In Miami, the wait for a Mini Cooper can be weeks.

At East Coast Toyota in Wood Ridge, N.J., tiny Scion cars are sold even before they are unloaded from the carrier.

“There’s a six-week waiting list for the Scion tC,” said John Dee, sales manager at the Toyota store, one of the largest in the Northeast.

And in many U.S. showrooms, the Pontiac Solstice, Chevrolet HHR, BMW 6 series and Ford Fusion run in short supply.

Consumers can choose from over 300 car and truck models, and with product development cycles shrinking to 18 to 24 months, the rate at which a new vehicle sells has become a monitor of a model’s appeal and staying power. Fast sellers are good news not only for automakers but also for dealers, whose finance and insurance charges increase the longer a vehicle goes unsold.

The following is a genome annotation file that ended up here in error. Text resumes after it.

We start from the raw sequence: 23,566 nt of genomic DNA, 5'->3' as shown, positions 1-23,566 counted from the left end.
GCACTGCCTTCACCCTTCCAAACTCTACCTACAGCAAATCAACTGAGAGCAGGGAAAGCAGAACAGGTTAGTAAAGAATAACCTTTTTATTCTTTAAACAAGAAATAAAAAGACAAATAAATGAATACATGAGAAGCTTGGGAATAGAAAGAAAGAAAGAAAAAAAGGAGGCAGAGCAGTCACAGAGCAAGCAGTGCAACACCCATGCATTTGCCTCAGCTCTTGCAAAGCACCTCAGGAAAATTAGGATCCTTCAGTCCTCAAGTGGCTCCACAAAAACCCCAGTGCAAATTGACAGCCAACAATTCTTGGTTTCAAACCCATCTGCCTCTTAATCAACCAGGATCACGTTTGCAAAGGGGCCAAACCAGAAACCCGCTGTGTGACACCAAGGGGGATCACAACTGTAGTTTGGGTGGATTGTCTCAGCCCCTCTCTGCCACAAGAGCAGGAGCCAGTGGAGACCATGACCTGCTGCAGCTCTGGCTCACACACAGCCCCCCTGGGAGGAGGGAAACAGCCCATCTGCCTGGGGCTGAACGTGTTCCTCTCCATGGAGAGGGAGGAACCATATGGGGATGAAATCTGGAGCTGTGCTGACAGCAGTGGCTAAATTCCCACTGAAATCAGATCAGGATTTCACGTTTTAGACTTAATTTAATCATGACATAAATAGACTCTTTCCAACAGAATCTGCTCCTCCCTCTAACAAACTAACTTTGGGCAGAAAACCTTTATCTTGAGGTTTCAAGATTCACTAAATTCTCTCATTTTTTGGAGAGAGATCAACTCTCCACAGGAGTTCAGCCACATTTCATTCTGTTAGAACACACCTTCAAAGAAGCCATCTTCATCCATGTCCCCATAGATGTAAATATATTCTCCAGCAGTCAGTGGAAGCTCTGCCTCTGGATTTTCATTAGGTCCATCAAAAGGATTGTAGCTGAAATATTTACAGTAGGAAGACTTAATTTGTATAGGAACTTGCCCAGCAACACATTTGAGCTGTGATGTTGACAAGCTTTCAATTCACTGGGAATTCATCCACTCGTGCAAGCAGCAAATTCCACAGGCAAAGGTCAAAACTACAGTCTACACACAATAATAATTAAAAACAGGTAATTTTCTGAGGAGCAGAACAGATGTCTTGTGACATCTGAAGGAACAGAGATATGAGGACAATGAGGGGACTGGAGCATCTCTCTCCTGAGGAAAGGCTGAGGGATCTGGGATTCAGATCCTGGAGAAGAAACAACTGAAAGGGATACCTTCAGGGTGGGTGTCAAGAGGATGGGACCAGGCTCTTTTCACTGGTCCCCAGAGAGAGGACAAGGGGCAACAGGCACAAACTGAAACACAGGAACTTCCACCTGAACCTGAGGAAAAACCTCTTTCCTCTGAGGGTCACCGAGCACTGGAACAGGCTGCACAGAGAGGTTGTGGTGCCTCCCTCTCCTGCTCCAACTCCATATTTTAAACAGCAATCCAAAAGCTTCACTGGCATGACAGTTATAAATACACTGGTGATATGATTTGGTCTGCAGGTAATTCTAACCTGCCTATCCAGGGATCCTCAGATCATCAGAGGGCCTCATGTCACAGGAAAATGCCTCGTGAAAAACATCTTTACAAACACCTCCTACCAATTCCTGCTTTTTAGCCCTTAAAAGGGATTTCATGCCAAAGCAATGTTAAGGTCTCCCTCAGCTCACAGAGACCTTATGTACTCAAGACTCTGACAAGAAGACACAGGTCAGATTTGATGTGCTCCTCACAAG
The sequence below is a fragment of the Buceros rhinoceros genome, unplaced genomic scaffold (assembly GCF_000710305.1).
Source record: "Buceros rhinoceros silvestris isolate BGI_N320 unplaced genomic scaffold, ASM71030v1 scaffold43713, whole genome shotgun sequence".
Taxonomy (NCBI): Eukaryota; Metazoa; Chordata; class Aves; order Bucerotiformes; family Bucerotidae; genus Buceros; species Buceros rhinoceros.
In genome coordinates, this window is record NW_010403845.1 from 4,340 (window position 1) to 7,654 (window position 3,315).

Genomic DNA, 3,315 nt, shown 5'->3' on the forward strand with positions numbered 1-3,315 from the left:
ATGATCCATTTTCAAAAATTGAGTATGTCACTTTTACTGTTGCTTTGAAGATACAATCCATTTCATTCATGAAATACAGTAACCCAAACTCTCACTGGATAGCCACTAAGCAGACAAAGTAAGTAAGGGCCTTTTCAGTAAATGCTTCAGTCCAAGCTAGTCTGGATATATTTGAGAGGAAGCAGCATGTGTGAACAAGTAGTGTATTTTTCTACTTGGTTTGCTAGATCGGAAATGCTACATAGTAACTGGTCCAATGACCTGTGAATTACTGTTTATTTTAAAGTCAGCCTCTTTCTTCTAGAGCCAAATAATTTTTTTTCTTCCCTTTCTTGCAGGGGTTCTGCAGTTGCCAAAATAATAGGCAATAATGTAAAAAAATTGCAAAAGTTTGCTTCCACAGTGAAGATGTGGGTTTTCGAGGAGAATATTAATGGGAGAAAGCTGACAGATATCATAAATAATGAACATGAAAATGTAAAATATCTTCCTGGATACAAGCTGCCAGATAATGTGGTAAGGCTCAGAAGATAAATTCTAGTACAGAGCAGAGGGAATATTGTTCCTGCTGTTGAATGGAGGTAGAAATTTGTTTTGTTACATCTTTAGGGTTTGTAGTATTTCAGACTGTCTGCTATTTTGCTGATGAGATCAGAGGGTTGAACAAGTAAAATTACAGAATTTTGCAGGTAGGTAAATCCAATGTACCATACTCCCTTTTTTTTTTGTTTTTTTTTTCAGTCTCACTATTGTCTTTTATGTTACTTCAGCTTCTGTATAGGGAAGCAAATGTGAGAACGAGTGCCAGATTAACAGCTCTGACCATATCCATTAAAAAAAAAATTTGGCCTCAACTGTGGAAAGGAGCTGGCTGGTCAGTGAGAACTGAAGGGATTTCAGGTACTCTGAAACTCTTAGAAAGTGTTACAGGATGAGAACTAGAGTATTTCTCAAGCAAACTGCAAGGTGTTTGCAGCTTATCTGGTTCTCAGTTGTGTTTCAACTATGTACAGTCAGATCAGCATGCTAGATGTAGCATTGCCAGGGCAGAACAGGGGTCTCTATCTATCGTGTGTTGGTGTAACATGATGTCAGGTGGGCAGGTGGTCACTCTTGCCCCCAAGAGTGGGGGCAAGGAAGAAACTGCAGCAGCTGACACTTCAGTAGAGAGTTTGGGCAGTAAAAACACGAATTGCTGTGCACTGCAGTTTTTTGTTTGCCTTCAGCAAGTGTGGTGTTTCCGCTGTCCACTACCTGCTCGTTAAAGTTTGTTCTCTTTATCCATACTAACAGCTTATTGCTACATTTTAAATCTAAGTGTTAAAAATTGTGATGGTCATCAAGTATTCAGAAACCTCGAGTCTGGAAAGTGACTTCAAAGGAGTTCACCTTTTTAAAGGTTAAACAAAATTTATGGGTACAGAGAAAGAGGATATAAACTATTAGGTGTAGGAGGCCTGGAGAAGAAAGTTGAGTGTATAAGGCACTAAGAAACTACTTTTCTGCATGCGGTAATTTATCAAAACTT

The average car or truck is selling in 58 days this year, up from 54 days in the fourth quarter, but down from 66 days a year ago.

The hottest sellers are the redesigned Lexus IS sedan, Toyota Prius and the Scion tC. They all are spending fewer than 15 days on dealer lots before being sold, according to national sales activity tracked through the first eight weeks of 2006 by J.D. Power and Associates’ Power Information Network.

At the other end of the spectrum are the sporty Chrysler Crossfire, Mitsubishi Endeavor SUV and Hyundai Santa Fe, along with many discontinued models such as the Buick Park Avenue, Ford Thunderbird, Pontiac Grand Am and Lincoln Aviator.

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